Chinese infrastructure investments are considerably higher in the Western Balkans than in Central Eastern Europe, where the EU co-finances project, inter alia, with funds from its large European infrastructure project, the Trans-European Transport Network (TEN-T). However, the EU remains by far the main economic – and political – partner of the Western Balkan nations. While there are certain positive impacts of the Chinese infrastructure and connectivity projects on the national economies, notably in Montenegro, Bosnia and Herzegovina and Serbia, there are also risks that in particular Montenegro falls in a debt-trap, due to a disputed highway project.

Strongly contested is also the planned railway connection between Budapest and Belgrade. The project faced many legal and financial problems; instead of 2018, the new date for completion is 2024 and it will not be a, as initially planned, a high-speed connection. The railway is planned to be extended to Piraeus. The Greek port city itself is a bone of contention, as the Chinese COSCO acquired a 51 percent stake of the port in 2016, extending it to 67 percent in 2021. It is now an important hub for the maritime silk road. Being skeptical about the commercial perspectives of the port, European companies shied away from such an investment. Thus, Greece which was forced by the EU to privatize the port together with other state-owned assets had in fact no choice but approving COSCO’s stake in the port.

The Europe-Sichuan railway

China is keen to improve the railway connection to Europe. Thereby the Polish city of Lodz plays a key role. In 2013, two private companies from Poland and the PRC established the Sichuan-Europe railway connection, with the hubs Lodz and Chengdu. Shortly after the launch of this project, the cooperation between the city and province of Lodz with their Chinese counterparts was deepened and institutionalized. Initially, the collaboration was praised as a success.

However, more recently criticism increased. Notably the expectations that Western and Chinese companies would establish manufacturing or assembly plants in the proximity of Lodz and export their products to other European nations were not fulfilled. Moreover, Poland exports less to China than expected, reflected in the fact that most trains from Lodz to Chengdu are half-empty.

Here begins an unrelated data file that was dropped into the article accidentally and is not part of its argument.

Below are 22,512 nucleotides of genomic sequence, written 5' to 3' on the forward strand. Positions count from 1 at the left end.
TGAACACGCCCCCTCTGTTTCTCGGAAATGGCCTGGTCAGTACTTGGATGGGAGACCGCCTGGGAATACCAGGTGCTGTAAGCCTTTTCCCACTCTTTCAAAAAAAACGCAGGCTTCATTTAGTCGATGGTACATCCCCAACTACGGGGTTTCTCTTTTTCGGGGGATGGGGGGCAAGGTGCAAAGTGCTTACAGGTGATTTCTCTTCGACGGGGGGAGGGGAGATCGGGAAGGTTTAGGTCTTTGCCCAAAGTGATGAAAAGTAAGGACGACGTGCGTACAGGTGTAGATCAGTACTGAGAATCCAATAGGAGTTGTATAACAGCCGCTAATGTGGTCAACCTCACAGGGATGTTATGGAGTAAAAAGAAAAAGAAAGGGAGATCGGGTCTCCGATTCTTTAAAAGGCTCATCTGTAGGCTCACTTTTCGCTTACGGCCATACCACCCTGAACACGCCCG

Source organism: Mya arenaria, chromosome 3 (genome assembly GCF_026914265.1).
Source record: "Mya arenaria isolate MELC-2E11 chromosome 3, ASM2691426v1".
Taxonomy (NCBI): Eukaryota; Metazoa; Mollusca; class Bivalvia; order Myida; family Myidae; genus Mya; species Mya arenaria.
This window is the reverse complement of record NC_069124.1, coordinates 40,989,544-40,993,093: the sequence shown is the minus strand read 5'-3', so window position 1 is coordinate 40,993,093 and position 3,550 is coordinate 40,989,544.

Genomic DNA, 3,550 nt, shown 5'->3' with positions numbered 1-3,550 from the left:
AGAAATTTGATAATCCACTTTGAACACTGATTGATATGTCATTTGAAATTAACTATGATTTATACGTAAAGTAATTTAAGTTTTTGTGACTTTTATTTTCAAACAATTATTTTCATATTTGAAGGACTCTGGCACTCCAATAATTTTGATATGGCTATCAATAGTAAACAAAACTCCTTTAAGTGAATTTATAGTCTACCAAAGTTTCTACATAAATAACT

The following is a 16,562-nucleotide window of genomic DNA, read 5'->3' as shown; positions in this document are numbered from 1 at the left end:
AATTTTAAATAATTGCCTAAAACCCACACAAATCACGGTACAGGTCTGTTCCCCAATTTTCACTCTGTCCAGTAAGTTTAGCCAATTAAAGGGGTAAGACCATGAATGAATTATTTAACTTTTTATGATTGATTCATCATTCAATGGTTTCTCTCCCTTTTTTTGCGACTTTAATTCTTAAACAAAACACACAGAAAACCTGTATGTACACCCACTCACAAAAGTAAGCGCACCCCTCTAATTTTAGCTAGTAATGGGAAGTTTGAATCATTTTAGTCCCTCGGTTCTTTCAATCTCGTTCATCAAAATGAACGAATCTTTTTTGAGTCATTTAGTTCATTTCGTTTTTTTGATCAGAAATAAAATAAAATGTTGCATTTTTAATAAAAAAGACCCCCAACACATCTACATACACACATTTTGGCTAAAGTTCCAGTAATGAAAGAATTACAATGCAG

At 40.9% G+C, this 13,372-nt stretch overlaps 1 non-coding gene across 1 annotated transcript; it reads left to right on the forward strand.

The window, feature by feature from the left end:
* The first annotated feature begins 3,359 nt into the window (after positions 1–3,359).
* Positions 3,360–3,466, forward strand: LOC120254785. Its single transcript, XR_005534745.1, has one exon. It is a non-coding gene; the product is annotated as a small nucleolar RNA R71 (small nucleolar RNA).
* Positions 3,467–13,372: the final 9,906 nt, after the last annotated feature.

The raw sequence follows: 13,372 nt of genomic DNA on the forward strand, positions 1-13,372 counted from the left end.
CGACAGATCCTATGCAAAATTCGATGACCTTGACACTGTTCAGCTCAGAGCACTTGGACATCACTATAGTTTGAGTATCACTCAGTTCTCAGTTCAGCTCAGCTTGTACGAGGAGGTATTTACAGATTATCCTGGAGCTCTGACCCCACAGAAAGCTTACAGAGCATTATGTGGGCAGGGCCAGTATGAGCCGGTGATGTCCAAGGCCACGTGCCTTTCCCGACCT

Economic reasons – mostly a lack of investments from the Chinese side – but also political differences between the Polish central government, the region and the city of Lodz contributed to this outcome. One interpretation is that the ruling Law and Justice Party (PiS) is less inclined to deepen the relations with China, favoring a strong partnership with the United States, the key security provider together with NATO. The example of Lodz illustrates how many complex challenges the implementation of BRI projects faces, among them geopolitical and strategic reasoning.

A bleak future for 16+1

So far, 16+1 has not fulfilled the – unrealistic high – expectations of the European governments. As a consequence, in addition to the Baltic nations, other 16+1 members may leave the initiative in the near future. In February 2021, many European members only nominated ministers instead of the head of state or government to attend the virtual 16+1 summit with Xi Jinping. This was a strong demonstration of their discontent with the initiative. But not only the governments, also many citizens in the 16+1 members – as well as in other European countries – became in the last years more skeptical towards China. An interesting exception is Serbia where Russia is also perceived positively.

16+1 is especially critically discussed in the Czech Republic and Slovakia. Prague cites “unfulfilled expectations”, however, it would be too easy to solely blame China for certain shortcomings. In some countries, the debate on the pros and cons of cooperating more closely with China is overly politicized, especially in the light that no 16+1 member is economically dependent on the PRC. However, utilizing economic means but also its soft power, China gained political influence on certain 16+1 countries. Therefore, a critical, yet not hysteric debate on the relations with China is required.

Russia’s war against Ukraine, launched on 24 February 2022, could become an additional trigger for viewing China even more critical in Central Eastern Europe (and the other EU member countries). The PRC is also an authoritarian-ruled country and became under Xi’s helm more nationalistic. China’s aggressive rhetoric towards Taiwan is watched closely. Accordingly, the democratic Baltic nations, in particular Lithuania, but also Slovakia and the Czech Republic consider further deepening their relations with the like-minded Taiwan. The Taiwanese diplomacy makes actively and skillfully use of the new opportunities, notably building on the narrative of the struggle between liberal democracies and human rights violating authoritarian systems.

However, all European governments adhere to the One-China policy, meaning they will not open embassies in Taiwan or allow a Taiwanese embassy on their territory. Moreover, neither the EU nor the European 16+1 members will end their economic and political ties with China. Yet, the bonds could be scaled down – due to political motives, but also following economic concerns about the stability of the China-centered production and logistic chains. The tone of the EU and the European 16+1 members towards China will likely get harsher.